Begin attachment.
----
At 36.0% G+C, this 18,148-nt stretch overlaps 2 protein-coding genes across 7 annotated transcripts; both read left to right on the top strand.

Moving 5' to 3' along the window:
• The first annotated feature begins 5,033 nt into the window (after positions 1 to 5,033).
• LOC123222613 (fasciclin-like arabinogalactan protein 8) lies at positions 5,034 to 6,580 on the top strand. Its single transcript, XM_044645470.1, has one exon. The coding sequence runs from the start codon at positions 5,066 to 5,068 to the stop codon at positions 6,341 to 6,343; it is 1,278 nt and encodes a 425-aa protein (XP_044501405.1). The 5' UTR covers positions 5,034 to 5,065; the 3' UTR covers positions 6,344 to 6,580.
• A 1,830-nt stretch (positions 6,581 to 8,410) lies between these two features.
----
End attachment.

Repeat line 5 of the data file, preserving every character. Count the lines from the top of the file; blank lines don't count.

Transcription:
• A 1,830-nt stretch (positions 6,581 to 8,410) lies between these two features.